By Dr Christian Boehme
Department of Neurology, Medical University of Innsbruck, Austria
It was fun and exciting to meet up again with colleagues from all around the world for this year’s ESOC 2023 in Munich, Germany. We enjoyed amazing talks and high-quality posters in all different fields of stroke research. I got the opportunity to share some of the posters that caught my eye during the session on Thursday (Conference Day 2).
Among the posters on RISK FACTORS AND PREVENTION, I would like to highlight COMBINED INFLAMMATORY BIOMARKERS PREDICT RECURRENT IPSILATERAL ISCHAEMIC STROKE IN PATIENTS WITH CAROTID ATHEROSCLEROSIS by Sarah Gorey et al. from Ireland. They hypothesized that a combination of elevated hsCRP and IL-6 levels would be associated with recurrent ipsilateral ischaemic stroke in individuals who suffered a stroke/TIA with concomitant ipsilateral internal carotid stenosis. Over a median 4-year follow-up, they showed that in 267 patients from three prospective cohort studies, a combination of high hsCRP and IL-6 levels predicted recurrent ischemic stroke at a high sensitivity and specificity while solely elevated IL-6 levels did not. Of note, patients with combined high inflammatory biomarker levels (hsCRP ≥ 2 mg/l and IL-6 ≥ 7 pg/ml) showed a recurrence rate of 11% for ipsilateral ischemic stroke. In this cohort, roughly 56% of patients received carotid revascularization and 50% had a ³70% carotid stenosis. This concept could guide patient-tailored treatment decisions (surgical/interventional and anti-inflammatory) in the future.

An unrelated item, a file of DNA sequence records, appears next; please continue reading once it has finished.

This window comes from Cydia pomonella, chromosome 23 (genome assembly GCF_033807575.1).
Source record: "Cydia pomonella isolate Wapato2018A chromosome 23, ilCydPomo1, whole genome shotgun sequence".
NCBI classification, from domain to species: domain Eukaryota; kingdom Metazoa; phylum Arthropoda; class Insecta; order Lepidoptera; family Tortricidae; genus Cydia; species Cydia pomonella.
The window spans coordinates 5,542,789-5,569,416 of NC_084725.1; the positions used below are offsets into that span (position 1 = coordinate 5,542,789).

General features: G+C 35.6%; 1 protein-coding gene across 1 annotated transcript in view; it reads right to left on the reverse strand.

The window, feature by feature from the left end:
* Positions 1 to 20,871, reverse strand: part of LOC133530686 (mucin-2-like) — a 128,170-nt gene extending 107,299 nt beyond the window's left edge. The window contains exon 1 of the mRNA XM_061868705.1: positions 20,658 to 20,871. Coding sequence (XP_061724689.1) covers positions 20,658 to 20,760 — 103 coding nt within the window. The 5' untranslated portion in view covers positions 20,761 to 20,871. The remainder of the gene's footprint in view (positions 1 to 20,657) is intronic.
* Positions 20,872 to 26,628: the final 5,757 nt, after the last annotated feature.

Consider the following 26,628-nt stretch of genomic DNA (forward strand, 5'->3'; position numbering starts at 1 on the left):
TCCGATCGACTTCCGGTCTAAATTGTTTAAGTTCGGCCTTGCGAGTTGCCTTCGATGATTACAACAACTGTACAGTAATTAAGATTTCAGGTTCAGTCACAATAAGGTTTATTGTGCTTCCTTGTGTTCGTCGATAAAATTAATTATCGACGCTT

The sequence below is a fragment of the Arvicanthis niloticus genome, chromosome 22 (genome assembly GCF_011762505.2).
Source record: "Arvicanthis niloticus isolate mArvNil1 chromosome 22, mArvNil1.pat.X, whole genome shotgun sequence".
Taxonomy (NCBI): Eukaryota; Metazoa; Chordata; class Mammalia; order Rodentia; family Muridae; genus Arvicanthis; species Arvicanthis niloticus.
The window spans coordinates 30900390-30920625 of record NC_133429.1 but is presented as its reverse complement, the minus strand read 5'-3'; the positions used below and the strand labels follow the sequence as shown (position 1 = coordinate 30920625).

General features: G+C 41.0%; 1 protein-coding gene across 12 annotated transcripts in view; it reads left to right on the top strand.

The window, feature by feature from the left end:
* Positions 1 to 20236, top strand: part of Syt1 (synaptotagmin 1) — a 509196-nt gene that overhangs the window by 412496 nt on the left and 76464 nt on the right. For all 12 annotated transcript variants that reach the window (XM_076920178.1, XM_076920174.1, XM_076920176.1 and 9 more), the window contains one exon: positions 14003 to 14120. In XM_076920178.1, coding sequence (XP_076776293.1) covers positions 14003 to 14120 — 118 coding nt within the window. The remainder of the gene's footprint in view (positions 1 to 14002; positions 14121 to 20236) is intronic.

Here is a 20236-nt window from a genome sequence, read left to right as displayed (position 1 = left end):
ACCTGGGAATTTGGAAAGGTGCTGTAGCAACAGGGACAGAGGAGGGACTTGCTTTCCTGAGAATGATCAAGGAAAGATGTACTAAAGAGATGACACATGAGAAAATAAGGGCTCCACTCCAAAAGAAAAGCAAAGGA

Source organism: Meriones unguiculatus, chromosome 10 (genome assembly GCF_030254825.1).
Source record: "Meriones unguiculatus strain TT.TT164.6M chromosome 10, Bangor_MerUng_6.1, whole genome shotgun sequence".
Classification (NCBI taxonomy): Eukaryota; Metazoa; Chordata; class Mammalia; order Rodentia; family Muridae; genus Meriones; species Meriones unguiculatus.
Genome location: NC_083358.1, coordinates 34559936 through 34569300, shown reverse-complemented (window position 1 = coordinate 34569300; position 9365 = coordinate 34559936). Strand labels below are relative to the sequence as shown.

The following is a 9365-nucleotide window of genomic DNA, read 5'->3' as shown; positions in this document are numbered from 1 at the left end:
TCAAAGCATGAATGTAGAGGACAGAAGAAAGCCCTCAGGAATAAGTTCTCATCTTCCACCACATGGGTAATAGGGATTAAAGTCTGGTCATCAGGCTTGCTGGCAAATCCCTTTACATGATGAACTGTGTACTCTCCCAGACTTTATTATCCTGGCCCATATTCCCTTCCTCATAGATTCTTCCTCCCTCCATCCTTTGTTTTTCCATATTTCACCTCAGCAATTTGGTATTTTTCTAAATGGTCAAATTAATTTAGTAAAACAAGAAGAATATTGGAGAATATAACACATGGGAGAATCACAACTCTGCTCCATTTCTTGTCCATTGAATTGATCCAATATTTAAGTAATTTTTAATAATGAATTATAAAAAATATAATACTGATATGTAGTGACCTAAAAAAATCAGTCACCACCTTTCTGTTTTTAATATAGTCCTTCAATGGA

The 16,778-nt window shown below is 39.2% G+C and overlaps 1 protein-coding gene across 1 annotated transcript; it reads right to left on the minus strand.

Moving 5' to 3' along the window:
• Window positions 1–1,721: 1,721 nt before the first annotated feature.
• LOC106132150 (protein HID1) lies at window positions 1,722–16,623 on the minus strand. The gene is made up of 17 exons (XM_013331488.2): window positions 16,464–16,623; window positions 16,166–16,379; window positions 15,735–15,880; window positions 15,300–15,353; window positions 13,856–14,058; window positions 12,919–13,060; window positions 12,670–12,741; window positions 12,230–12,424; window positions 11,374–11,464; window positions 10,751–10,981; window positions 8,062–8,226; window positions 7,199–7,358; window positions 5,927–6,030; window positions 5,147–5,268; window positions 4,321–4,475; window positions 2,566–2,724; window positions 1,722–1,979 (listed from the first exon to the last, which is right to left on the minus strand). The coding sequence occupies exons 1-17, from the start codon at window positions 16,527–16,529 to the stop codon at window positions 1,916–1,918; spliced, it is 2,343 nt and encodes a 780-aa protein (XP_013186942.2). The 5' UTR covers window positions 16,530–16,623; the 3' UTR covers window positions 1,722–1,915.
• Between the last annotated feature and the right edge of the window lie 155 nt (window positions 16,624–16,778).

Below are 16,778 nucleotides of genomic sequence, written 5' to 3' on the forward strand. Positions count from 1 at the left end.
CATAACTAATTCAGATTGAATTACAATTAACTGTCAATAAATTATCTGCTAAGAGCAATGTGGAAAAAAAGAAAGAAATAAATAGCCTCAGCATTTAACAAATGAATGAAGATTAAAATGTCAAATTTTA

Marie H Kristiansen et al. from Denmark contributed the poster THE JAK2V617F MUTATION IS COMMON IN ISCHEMIC STROKE. They analyzed the prevalence of JAK2V617F mutation in 591 consecutive patients with ischemic stroke and TIA. 3% of the general population acquire the mutation, however, whether the mutation is a risk factor for thrombosis in the absence of myeloproliferative neoplasms is unknown. An increased prevalence of the JAK2V617F mutation in a stroke population would suggest this link. The study revealed that 1 in 10 stroke/TIA patients carry the JAK2V617F mutation, leading to an OR of 2.4 compared to matched controls, whereupon the prevalence was a lot higher in stroke rather than TIA and only 8 out of 63 patients were diagnosed with MPN. This research could contribute to a better understanding of possible pathophysiological links between arterial and venous thrombosis in a subgroup of patients. As a matter of fact, future trials could possibly target JAK2V617F positive stroke patients for anticoagulation or JAK2 inhibitors in secondary prevention, perhaps in ESUS patients.